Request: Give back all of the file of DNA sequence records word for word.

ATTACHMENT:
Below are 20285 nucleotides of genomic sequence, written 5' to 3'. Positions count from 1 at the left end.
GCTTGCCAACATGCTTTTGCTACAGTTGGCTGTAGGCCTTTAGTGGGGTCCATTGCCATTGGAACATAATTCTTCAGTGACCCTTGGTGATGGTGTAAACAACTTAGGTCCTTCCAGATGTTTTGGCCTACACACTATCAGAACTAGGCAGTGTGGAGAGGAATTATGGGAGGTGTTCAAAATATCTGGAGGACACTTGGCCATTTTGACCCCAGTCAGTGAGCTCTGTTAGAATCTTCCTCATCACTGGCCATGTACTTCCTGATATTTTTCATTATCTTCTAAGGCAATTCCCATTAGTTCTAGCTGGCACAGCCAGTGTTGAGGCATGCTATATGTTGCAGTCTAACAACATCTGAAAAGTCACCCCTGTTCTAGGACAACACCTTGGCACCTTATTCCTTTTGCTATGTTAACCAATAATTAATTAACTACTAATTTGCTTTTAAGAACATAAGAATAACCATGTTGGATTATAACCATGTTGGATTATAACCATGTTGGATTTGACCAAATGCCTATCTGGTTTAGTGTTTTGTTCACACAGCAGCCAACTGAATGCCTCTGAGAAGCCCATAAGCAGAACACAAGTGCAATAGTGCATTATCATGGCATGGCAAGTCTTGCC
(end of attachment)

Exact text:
Below are 20285 nucleotides of genomic sequence, written 5' to 3'. Positions count from 1 at the left end.
GCTTGCCAACATGCTTTTGCTACAGTTGGCTGTAGGCCTTTAGTGGGGTCCATTGCCATTGGAACATAATTCTTCAGTGACCCTTGGTGATGGTGTAAACAACTTAGGTCCTTCCAGATGTTTTGGCCTACACACTATCAGAACTAGGCAGTGTGGAGAGGAATTATGGGAGGTGTTCAAAATATCTGGAGGACACTTGGCCATTTTGACCCCAGTCAGTGAGCTCTGTTAGAATCTTCCTCATCACTGGCCATGTACTTCCTGATATTTTTCATTATCTTCTAAGGCAATTCCCATTAGTTCTAGCTGGCACAGCCAGTGTTGAGGCATGCTATATGTTGCAGTCTAACAACATCTGAAAAGTCACCCCTGTTCTAGGACAACACCTTGGCACCTTATTCCTTTTGCTATGTTAACCAATAATTAATTAACTACTAATTTGCTTTTAAGAACATAAGAATAACCATGTTGGATTATAACCATGTTGGATTATAACCATGTTGGATTTGACCAAATGCCTATCTGGTTTAGTGTTTTGTTCACACAGCAGCCAACTGAATGCCTCTGAGAAGCCCATAAGCAGAACACAAGTGCAATAGTGCATTATCATGGCATGGCAAGTCTTGCC